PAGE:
Customs Trace Imported Rice To Bonded Warehouse In Lagos

Customs seals Lagos warehouse with banned foreign rice

Richard Ginika Izuora

Customs personnel have discovered containers of imported parboiled rice imported through Lagos seaports at warehouses in Lagos.

The Customs officials were amazed the Importers smuggled the products into the country without paying necessary duties.

 

The coordinator, Comptroller-General Strike Force Unit, Zone A, Mohammed Yusuf, said the rice was intercepted from a bonded warehouse after it left the Lagos seaports.

He said: “when I came in, I said I have zero tolerance for sharp practices based on intelligence and hardwork of my officers we swung into action and this yellow bagged foreign rice, most of them were brought in by unscrupulous importers who operates in some bonded warehouses without payment of duty. This rice were Intercepted based on intelligence. We went to the warehouse and brought the containers. Duties are not supposed to be paid and the containers will just find their way and the warehouse was sealed.

 

“Terminal Operators noticed that he’s expecting a container and later discovered that the containers have been diverted, they gave us this intelligence and we discovered that we have this and we sealed the place off.”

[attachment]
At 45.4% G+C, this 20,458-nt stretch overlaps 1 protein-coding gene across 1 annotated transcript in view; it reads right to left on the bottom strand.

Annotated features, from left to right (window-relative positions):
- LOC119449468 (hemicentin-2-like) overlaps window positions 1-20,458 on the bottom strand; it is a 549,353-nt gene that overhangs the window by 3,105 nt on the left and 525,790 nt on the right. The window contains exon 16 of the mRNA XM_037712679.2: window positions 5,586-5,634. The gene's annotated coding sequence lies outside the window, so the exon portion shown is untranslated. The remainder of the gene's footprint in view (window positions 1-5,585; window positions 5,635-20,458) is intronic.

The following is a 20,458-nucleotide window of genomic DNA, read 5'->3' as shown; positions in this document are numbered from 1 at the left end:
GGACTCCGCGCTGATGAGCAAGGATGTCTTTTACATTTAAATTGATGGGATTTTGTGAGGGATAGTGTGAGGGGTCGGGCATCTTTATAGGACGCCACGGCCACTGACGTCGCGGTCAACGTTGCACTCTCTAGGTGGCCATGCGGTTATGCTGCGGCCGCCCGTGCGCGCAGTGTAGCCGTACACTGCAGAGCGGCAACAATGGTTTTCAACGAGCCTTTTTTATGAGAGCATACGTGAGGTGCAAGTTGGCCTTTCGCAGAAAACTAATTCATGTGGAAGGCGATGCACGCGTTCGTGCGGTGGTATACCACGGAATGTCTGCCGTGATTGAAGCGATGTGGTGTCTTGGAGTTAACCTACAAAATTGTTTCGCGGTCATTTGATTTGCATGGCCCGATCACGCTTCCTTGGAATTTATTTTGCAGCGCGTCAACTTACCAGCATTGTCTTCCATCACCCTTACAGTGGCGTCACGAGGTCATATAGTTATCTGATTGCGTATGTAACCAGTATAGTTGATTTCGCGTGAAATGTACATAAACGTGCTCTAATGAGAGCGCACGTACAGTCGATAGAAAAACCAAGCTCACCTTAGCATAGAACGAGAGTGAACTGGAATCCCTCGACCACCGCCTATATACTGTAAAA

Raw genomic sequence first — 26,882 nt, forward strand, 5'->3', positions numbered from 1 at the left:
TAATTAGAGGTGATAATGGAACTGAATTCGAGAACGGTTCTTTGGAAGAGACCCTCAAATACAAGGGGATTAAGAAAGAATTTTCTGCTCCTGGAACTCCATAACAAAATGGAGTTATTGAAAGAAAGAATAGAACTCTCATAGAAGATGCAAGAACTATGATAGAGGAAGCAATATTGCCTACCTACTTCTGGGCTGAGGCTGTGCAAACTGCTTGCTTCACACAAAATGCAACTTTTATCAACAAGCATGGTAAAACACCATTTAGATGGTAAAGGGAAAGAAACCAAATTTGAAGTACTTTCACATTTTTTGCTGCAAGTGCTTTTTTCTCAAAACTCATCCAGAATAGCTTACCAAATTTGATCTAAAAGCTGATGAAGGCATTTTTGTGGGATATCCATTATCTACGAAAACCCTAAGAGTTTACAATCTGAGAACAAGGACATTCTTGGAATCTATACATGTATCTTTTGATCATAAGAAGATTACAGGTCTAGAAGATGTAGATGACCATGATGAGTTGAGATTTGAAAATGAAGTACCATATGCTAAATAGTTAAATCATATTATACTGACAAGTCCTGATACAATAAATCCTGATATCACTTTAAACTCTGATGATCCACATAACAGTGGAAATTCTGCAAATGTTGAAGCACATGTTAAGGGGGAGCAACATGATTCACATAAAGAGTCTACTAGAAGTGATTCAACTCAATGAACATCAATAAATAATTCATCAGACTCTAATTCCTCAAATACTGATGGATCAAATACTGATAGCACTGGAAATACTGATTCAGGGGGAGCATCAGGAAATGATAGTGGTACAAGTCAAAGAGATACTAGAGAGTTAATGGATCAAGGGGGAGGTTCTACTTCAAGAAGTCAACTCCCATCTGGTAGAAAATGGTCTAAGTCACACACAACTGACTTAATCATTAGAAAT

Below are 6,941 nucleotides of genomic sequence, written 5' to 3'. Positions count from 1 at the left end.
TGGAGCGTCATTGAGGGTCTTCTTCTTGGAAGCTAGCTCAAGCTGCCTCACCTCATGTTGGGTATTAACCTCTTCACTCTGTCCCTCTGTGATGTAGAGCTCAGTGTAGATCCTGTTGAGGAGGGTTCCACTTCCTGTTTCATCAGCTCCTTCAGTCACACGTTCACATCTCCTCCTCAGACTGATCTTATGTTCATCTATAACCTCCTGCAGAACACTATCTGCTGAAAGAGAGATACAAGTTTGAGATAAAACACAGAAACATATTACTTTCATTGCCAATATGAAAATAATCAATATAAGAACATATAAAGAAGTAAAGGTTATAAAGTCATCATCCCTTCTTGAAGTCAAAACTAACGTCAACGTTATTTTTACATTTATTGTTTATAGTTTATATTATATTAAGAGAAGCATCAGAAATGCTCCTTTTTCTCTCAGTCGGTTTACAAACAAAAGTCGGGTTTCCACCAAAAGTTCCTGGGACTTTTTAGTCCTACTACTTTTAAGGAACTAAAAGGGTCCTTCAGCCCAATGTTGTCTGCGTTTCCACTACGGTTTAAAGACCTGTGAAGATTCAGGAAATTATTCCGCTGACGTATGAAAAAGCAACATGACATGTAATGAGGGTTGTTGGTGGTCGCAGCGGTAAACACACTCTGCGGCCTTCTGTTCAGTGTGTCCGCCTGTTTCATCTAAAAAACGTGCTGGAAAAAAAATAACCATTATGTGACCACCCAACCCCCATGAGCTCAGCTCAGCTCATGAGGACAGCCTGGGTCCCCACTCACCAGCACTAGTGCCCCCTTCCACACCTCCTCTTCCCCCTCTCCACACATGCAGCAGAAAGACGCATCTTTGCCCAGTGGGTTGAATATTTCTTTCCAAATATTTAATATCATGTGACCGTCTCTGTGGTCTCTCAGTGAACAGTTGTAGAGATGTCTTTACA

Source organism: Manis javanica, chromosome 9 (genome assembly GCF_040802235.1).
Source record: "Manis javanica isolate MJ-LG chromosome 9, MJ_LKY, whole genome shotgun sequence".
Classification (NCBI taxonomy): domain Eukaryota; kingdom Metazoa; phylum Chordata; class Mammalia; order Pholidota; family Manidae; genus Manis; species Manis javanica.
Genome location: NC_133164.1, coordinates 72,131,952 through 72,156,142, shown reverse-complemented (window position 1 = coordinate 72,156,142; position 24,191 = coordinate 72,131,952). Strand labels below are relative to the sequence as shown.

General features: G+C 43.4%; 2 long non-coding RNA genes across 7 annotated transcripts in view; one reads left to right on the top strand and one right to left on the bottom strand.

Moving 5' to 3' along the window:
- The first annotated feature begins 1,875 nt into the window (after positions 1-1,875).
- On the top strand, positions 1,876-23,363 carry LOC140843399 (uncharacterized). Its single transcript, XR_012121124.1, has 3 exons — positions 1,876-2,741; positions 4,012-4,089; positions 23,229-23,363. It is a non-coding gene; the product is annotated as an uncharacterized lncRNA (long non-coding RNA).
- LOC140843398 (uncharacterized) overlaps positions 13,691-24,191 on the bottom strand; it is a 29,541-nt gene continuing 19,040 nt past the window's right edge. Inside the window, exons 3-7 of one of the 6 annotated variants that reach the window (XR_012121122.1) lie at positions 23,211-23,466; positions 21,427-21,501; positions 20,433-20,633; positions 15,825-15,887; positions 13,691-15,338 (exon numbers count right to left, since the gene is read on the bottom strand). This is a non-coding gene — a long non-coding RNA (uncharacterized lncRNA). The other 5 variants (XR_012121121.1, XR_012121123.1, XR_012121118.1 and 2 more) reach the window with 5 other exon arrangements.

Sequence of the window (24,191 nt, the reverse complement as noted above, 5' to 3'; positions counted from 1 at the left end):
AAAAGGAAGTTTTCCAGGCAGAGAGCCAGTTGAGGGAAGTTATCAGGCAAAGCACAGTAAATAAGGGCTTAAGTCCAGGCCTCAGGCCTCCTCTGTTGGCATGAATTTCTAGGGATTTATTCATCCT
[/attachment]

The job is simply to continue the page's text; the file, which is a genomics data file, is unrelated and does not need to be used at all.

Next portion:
“The importer expected that the container was coming into his bonded terminal. We got the warehouse and right inside, we saw rice stacked so, it was evacuated and it has been sealed as we speak,” he said.

 

He said government was promoting self-sufficiency in rice and have thus invested in local farmers through Anchor Borrowers’ Scheme (ABS), hence the country’s producers must be supported.

 

“These rice were intercepted from a warehouse and we know government is doing it’s best to ensure production is sustained but because of the insatiable demands for foreign goods, Nigerians are not yielding and they have to import this. Government has given lot of money to farmers to improve and off course it takes sometime but if Nigerians are patient, the rice gap will be filled and even the quality will be improved.

 

“We will recall that when the rice thing started, it wasn’t as polished as it is now but as the administration goes on, the quality improves and even the packaging. What we need is a little bit of time to get it right but people won’t stop smuggling, but as more as they do, we are there to get them.”

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